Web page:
The International Boxing Association (AIBA) has today launched its "New Foundation Plan" following unanimous adoption by the AIBA Executive Committee.
The New Foundation Plan was developed to lay the basis for a stronger future for AIBA and Olympic boxing, while at the same time implementing short-term corrective measures.
It is intended to allow the new AIBA leadership, due to be elected in November 2018, a fresh start with a smoothly-running organisation.
The New Foundation Plan consists of five pillars: governance, events, rules, development and communication.
In addition to the activities already accomplished by AIBA, the plan outlines key priorities and action items that are necessary to implement and consider in the lead-up to a new AIBA strategy.
The New Foundation Plan was developed with the input of the wider boxing community and experts, through surveys and meetings.
"I am very proud of the work AIBA has done on all levels to be able to launch the New Foundation Plan," AIBA’s Interim President Gafur Rahimov said.
"We are confident that the New Foundation Plan provides us with a strong basis to build our future and will allow AIBA to continue to develop our sport on all levels and in all continents.
"As the New Foundation Plan shows, we have made incredible progress since the Extraordinary Congress in January of this year.
"Over the coming months, our focus lies on implementing the remainder of the plan and to get ready for the next step for AIBA."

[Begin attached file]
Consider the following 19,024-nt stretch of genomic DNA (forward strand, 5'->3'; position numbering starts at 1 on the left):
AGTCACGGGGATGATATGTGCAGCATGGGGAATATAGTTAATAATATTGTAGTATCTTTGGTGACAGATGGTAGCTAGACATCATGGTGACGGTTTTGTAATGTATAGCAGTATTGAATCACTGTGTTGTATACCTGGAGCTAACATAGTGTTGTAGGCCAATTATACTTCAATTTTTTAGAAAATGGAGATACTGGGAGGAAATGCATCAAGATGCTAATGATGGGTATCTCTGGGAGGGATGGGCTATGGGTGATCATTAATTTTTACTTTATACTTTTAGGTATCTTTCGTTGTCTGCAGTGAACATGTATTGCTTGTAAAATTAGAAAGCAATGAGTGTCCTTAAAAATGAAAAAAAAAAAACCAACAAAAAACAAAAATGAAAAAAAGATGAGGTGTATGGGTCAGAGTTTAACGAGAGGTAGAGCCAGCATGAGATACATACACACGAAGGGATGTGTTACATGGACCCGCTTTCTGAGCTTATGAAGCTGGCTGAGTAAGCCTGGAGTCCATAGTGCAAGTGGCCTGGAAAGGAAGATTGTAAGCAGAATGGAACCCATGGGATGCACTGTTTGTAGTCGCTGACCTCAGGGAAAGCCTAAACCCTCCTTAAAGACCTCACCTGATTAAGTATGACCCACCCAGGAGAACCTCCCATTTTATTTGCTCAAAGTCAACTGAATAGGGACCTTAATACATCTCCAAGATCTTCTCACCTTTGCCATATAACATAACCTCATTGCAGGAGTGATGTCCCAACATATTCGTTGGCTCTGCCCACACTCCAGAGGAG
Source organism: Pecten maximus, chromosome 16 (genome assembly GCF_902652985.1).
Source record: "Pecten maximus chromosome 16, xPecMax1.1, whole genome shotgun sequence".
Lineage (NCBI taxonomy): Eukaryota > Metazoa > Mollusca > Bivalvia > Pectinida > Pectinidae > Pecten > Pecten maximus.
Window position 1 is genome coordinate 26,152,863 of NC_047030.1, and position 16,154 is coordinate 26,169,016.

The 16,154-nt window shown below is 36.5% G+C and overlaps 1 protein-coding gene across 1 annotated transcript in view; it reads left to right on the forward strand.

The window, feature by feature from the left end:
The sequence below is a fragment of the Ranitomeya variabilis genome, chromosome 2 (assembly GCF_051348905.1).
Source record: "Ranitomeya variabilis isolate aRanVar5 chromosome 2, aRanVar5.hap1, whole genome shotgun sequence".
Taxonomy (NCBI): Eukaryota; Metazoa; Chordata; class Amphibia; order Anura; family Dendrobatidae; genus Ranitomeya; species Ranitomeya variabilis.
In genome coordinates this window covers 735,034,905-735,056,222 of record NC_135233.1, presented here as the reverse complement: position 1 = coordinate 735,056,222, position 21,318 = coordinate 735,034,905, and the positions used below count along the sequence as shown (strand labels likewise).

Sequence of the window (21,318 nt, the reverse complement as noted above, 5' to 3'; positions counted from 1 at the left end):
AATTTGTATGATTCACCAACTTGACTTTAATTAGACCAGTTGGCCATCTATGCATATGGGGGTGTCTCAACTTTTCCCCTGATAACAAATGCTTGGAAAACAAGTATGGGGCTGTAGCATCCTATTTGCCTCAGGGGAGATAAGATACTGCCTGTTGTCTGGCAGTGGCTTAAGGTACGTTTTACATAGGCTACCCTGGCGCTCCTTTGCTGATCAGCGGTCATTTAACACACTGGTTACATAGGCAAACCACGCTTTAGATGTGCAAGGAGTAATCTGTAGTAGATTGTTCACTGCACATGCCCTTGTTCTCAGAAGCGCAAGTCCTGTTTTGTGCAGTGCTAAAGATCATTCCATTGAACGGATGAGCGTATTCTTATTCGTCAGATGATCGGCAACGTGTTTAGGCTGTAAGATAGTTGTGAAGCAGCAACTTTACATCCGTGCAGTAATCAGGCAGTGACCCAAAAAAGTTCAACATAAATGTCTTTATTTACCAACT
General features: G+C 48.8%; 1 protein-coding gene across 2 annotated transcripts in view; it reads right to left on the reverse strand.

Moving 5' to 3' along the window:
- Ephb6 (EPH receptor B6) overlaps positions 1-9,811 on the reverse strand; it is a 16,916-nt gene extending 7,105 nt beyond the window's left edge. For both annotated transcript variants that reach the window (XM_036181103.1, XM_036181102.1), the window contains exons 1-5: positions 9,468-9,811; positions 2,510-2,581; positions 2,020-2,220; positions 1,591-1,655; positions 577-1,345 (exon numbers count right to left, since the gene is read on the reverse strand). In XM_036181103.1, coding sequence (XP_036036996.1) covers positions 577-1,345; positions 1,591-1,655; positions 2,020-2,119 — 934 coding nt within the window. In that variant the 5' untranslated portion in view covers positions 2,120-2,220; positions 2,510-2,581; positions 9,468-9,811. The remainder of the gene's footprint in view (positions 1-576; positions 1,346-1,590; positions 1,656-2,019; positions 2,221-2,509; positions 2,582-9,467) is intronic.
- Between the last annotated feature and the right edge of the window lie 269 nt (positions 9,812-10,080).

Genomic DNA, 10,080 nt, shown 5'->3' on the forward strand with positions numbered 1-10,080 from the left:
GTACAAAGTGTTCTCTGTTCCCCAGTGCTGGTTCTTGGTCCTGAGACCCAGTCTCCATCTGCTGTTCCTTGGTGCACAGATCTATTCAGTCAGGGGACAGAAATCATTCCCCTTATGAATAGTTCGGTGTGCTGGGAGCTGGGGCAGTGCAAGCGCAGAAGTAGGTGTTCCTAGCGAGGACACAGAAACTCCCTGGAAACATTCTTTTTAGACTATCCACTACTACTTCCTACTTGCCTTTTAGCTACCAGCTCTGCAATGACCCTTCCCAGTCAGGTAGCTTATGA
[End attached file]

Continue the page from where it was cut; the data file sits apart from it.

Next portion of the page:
The New Foundation Plan can be accessed by clicking here.
Earlier this year, AIBA invited its main stakeholders to voice their opinion on the future development of the organisation and the sport as part of the New Foundation Plan.
Stakeholders surveyed included AIBA Executive Committee members, AIBA Commissions members, AIBA staff and all of AIBA's 203 National Federations.
The survey results served as the basis for the New Foundation Plan.
The invitation to fill in the online questionnaire was sent out to AIBA stakeholders in early April.
The online survey closed on April 29 and was followed by a round of individual interviews and focus groups.
Rahimov previously claimed that AIBA is committed to ensuring the highest standards of integrity following a series of measures introduced.
The Uzbek, allegedly linked to organised crime, was appointed as Interim President in January following the departure of Taiwan's C K Wu.
He highlighted steps to improve anti-doping and diversity within the sport as it battles to keep its place on the Olympic programme.
AIBA became the latest Olympic federation to sign up to the International Testing Agency last week, handing over all of its anti-doping activities to the newly-established umbrella body.
In March, the world governing body unveiled a diversity in boxing programme which it claimed will be used to help National Federations access various initiatives in the coming years.
The focus will be placed on developing youth and women's boxing initiatives.
The latter is significant, with AIBA claiming that it will significantly increase the number of female boxers competing, having come under pressure from the International Olympic Committee (IOC) to achieve greater gender equality.
The body's assertions came after the IOC removed two weight categories from the men's competition to make way for two women's at the Tokyo 2020 Olympic Games.